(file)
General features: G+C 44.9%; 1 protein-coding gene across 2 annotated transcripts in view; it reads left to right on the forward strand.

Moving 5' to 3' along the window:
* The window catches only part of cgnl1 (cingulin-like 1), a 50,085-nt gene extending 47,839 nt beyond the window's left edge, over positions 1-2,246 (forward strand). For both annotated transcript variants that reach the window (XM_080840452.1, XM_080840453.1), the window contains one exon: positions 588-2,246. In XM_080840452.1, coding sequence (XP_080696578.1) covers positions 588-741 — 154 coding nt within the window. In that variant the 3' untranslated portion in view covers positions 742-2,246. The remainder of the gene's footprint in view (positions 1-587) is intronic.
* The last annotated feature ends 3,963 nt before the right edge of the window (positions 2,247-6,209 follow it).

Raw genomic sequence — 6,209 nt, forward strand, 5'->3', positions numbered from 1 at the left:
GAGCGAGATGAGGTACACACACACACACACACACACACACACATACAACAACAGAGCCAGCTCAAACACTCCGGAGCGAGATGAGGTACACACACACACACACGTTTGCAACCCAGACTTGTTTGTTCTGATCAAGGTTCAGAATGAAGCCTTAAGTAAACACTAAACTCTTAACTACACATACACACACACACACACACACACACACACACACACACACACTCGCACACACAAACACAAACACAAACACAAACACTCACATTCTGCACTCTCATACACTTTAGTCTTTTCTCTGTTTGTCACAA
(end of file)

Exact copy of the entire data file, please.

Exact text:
General features: G+C 44.9%; 1 protein-coding gene across 2 annotated transcripts in view; it reads left to right on the forward strand.

Moving 5' to 3' along the window:
* The window catches only part of cgnl1 (cingulin-like 1), a 50,085-nt gene extending 47,839 nt beyond the window's left edge, over positions 1-2,246 (forward strand). For both annotated transcript variants that reach the window (XM_080840452.1, XM_080840453.1), the window contains one exon: positions 588-2,246. In XM_080840452.1, coding sequence (XP_080696578.1) covers positions 588-741 — 154 coding nt within the window. In that variant the 3' untranslated portion in view covers positions 742-2,246. The remainder of the gene's footprint in view (positions 1-587) is intronic.
* The last annotated feature ends 3,963 nt before the right edge of the window (positions 2,247-6,209 follow it).

Raw genomic sequence — 6,209 nt, forward strand, 5'->3', positions numbered from 1 at the left:
GAGCGAGATGAGGTACACACACACACACACACACACACACACATACAACAACAGAGCCAGCTCAAACACTCCGGAGCGAGATGAGGTACACACACACACACACGTTTGCAACCCAGACTTGTTTGTTCTGATCAAGGTTCAGAATGAAGCCTTAAGTAAACACTAAACTCTTAACTACACATACACACACACACACACACACACACACACACACACACACACTCGCACACACAAACACAAACACAAACACAAACACTCACATTCTGCACTCTCATACACTTTAGTCTTTTCTCTGTTTGTCACAA